On a stormy Friday morning, about two weeks shy of the Republican National Convention, Cheri Honkala may be the first convention protester to break the law. She leads more than a dozen men, women, and children—many wearing garbage-bag jackets—straight into Central Park to erect an eight-foot-tall tent beneath a picturesque footbridge. The stone walls and surrounding fencing are quickly festooned with posters bearing slogans like BILLIONS FOR THE WAR, STILL NOTHING FOR THE POOR. A wooden placard painted with an American flag reads WELCOME TO BUSHVILLE.
Honkala, a slim 41-year-old woman with a Minnesota twang two notches past Frances McDormand’s in Fargo, plops herself down on a musty blue couch in front of the bridge. This is where she intends to stay, for as long as the cops will let her. “The point,” she says, “is that you can be homeless in America and rot in any park, but the moment you put up a sign, they can get rid of you.” The site under the bridge, she says, is “very practical. Reporters aren’t going to stay around if it rains and they’re uncovered. If we give them chairs, they can stay even longer.”
Over the years, Honkala has become the protester’s protester—the leader other activists most admire, whether or not they agree with her issues and tactics. Once homeless herself, Honkala founded the Kensington Welfare Rights Union in 1991 to house and feed Philadelphia’s poor. Then she launched a national umbrella organization called the Poor People’s Economic Human Rights Campaign and began employing her most abundant resource—the restive poor—as instruments of telegenic civil disobedience. As Honkala’s movement has grown, the boldfaced have become involved. Bruce Springsteen and Michael Moore underwrote a documentary about the group, and Honkala’s 24-year-old son, Mark Webber—who happens to be an up-and-coming indie-film actor—recently threw a hipster-packed art-auction fund-raiser.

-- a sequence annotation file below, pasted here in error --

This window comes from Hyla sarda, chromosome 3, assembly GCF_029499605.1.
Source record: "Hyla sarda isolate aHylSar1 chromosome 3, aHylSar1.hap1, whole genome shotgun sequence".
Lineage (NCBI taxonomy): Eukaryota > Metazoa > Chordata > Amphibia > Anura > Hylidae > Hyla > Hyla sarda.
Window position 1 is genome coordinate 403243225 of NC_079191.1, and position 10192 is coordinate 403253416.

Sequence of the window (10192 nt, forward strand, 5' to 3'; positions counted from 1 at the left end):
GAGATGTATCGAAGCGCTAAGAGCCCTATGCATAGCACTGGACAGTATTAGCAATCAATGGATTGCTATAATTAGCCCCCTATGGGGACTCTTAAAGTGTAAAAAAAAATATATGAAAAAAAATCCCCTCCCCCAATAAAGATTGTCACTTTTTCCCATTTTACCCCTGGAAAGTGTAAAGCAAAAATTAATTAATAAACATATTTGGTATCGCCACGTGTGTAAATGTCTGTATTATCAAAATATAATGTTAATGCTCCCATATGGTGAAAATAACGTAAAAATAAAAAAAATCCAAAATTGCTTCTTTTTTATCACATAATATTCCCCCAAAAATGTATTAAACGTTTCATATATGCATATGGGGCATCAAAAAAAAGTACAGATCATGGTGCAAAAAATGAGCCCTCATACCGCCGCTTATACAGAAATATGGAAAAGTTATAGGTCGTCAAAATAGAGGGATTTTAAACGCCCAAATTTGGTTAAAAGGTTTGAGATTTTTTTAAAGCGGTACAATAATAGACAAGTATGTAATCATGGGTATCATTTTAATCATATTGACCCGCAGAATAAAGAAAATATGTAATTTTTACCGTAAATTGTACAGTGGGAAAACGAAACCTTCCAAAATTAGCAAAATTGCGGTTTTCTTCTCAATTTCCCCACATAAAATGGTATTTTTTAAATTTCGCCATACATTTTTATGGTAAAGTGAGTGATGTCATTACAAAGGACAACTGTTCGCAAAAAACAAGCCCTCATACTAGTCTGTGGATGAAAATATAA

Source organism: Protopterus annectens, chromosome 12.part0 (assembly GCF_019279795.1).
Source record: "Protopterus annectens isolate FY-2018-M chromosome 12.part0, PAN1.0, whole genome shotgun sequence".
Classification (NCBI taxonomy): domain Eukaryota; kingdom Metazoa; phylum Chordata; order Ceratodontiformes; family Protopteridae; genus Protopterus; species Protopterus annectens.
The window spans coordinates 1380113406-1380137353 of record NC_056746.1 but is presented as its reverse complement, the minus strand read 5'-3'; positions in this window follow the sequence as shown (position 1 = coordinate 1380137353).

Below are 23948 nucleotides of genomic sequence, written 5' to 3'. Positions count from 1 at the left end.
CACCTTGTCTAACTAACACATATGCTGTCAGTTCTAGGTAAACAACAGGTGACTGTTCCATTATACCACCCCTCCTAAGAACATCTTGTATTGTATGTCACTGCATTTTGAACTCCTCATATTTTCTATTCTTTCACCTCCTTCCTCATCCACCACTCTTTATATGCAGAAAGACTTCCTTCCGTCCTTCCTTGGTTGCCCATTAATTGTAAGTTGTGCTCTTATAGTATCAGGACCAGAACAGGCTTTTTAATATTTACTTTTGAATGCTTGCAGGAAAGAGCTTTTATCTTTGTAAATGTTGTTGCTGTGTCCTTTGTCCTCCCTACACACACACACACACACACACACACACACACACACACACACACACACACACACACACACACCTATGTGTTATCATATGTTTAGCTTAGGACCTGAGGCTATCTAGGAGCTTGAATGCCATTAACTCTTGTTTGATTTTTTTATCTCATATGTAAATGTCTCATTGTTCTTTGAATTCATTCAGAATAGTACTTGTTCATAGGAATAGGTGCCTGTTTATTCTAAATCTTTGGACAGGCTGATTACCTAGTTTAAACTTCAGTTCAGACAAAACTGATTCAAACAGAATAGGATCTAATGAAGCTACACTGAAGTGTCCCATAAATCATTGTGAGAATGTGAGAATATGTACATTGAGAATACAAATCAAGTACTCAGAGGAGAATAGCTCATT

In mid-July, as supergroups and celebrity rappers were wrangling official permits, Honkala’s campaign hit the ground marching. She’d planned to use a stationary “Bushville” in Jersey City—named for the Depression-era Hoovervilles—as headquarters during the convention. But after being rousted by police, then drifting through the city for a few days, Honkala decided to set up a Bushville in Central Park.
Honkala won the hearts of activists after holding a peaceful—though illegal—march against the 2000 Republican convention in Philadelphia. Police were hard-pressed to billy-club the ragged children and wheelchair-bound homeless who led the charge, and they may find it equally impolitic on August 30, when the campaign plans to march from the U.N. (where they have only a stationary rally permit) to Madison Square Garden to serve George W. Bush an arrest warrant for crimes against humanity.
Shaky logistics notwithstanding, Honkala’s legitimacy is the envy of every protester within shouting distance of the convention. You can write off other groups as Ivy League pranksters, sixties-trained bureaucrats, or celebrity dilettantes. But Honkala isn’t a moonlighting rapper or ad exec; she’s full-time. “Every time I’m with them,” says documentarian Gabriel Rhodes, who is filming protesters this summer, “I’m emotionally moved. She’s not just earnest about her cause—she is the cause.”